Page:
The signs are pointing away from a Japanese commitment to TPP negotiations when Prime Minister Abe visits Washington, most likely in January. Yesterday (Dec. 28), an anti-TPP LDP rally drew over 180 out of its 378 Diet members. Meanwhile, the same day, Shigeru Ishiba, the LDP secretary-general, stated that the LDP would have to make up its mind by the House of Councillors election in July while Abe himself stated in a Yomiuri interview that he would consult with President Obama on the matter during the January visit.
Abe could still commit the Japanese government on the occasion while making a more specific domestic promise to protect rice farmers and other “national interests”—maybe throw a sop to small medical clinics?—throughout the negotiations, but I’m not seeing the usually cautious prime minister laying the groundwork for such an event. The timing is crucial because the US Congress will take up to three months to decide whether to confer authority on the president to enter into negotiations with Japan. Any further delay means that there is a good chance that all or most of the outstanding issues will have been settled by the time that Japan is allowed to join the negotiations, leaving it with a take-it-or-leave-it, done deal.
This no-decision scenario has several negative implications for the Abe administration.
First, it will disappoint Japanese manufacturers, who find themselves disadvantaged vis-à-vis their South Korean competitors, who can export their products to the US market duty-free. It will certainly ease their conscience as they shift ever more of their business activities overseas.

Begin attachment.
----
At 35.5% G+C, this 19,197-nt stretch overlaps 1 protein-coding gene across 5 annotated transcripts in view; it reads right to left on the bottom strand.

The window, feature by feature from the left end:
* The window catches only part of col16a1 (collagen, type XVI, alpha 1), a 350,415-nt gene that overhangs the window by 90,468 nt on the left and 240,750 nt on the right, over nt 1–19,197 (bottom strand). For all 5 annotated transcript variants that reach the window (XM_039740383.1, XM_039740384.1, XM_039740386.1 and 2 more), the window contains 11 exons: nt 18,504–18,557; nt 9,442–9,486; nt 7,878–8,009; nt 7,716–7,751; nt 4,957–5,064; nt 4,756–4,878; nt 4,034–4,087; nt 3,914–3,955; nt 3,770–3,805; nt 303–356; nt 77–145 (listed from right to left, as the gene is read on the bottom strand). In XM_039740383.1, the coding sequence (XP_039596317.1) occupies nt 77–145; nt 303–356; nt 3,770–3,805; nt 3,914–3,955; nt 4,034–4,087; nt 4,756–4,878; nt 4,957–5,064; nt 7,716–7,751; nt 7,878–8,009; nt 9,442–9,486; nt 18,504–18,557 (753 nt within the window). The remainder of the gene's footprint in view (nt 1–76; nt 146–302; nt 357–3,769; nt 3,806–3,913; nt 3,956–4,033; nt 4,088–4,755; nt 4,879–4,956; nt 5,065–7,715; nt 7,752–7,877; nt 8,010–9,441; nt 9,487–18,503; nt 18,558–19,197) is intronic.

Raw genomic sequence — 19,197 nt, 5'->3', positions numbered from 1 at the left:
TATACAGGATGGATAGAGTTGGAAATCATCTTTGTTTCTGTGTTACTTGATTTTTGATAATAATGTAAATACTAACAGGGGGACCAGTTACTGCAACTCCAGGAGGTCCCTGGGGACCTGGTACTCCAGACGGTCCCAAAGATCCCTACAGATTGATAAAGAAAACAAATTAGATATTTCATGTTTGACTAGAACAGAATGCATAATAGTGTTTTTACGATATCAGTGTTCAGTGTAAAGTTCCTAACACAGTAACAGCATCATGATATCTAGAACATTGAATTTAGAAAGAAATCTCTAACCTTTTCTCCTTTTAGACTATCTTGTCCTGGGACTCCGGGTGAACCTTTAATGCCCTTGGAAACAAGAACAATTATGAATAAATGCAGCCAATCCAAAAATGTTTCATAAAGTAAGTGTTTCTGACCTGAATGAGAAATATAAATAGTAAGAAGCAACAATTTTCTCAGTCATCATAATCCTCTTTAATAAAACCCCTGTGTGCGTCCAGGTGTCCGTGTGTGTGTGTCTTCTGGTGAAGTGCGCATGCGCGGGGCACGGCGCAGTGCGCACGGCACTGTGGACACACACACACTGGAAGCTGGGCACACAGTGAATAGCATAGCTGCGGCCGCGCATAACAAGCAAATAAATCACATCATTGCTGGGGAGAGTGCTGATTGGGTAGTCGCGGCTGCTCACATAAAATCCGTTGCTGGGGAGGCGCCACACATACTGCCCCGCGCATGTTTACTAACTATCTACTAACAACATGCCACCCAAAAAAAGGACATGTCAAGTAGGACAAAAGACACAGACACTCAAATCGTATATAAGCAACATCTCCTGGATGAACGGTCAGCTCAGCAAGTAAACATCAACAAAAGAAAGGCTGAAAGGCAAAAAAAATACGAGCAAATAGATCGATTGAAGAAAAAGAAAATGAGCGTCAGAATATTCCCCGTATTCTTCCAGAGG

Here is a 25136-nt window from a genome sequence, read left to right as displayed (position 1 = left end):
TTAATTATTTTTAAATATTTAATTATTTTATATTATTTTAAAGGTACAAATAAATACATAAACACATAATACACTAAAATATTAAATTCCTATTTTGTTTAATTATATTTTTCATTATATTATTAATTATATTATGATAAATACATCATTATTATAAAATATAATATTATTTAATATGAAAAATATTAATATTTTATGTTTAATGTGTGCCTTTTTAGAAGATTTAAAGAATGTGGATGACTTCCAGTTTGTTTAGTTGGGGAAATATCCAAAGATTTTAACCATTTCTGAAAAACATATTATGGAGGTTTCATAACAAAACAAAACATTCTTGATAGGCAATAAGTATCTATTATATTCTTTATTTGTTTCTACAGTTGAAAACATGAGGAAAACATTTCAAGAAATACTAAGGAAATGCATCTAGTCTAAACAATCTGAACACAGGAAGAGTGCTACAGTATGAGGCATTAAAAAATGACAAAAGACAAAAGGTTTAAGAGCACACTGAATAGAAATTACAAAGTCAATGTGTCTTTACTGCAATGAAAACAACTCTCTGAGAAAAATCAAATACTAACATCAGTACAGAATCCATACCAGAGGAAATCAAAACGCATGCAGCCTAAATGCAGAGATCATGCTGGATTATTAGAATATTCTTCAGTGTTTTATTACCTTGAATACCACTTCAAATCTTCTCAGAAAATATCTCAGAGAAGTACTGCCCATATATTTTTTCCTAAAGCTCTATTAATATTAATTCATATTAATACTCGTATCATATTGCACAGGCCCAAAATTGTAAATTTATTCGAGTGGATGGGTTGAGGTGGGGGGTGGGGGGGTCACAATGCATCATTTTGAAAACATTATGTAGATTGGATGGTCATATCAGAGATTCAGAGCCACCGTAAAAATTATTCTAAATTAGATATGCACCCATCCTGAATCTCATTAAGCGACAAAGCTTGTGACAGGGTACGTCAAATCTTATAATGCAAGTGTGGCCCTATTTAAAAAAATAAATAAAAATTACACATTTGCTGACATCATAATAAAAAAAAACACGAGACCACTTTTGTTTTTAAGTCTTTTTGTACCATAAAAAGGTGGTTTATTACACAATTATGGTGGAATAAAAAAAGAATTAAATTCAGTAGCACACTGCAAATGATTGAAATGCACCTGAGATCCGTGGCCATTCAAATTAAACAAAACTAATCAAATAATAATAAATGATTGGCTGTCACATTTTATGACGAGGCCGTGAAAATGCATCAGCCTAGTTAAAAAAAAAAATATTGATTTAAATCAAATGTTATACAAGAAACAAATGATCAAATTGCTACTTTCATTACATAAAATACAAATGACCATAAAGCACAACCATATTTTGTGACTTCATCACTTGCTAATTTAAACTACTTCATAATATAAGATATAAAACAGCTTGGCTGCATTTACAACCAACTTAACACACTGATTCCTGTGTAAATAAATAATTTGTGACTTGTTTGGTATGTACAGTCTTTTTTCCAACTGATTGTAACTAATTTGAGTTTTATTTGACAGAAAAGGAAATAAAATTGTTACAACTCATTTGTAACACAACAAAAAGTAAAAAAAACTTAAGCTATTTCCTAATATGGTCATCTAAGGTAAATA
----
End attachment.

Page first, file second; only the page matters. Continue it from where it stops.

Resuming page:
Second, the mainstream media, reliant on the metropolitan markets, will largely fault him for kicking the can. This issue is unlikely to be the decisive reason for all but a few urban voters, but few issues are, as we learned in the House of Representatives (HoR) election, where, for instance, the parties most closely identified with an anti-nuclear stance did poorly. Nevertheless, it will be an early and substantive negative regarding leadership that becomes part of the individual voter’s media cloud in which that voter makes up his decision come election time.
Third, it will surely disappoint the White House, which would be left with an inconclusive outcome on the one issue that could make the January summit something more than a courtesy call. Abe’s enthusiasm regarding collective self-defense will be welcomed in the abstract, but the Japanese authorities will certain require much more time bringing coalition partner Komeito around before they actually make up their mind on that.
Fourth, it will put a damper on the FTA negotiations with China and South Korea, who already have more than enough domestic issues around any formal undertaking with Japan and will be even less motivated to move forward if an early Japan-US deal on the TPP negotiations appears unlikely.
But Abe is not a strong prime minister. The conventional wisdom is that the LDP won despite Abe, and the polls leading up to the election and the actual vote tallies back that up. Thus, his political capital is much smaller than the HoR supermajority that the LDP-Komeito coalition enjoys. It is looking increasingly likely that he will accept the less definite negatives flowing from a non-decision rather than face open rebellion from the DP rank-and-file so early in his administration.
Personally, I hope that he proves me wrong.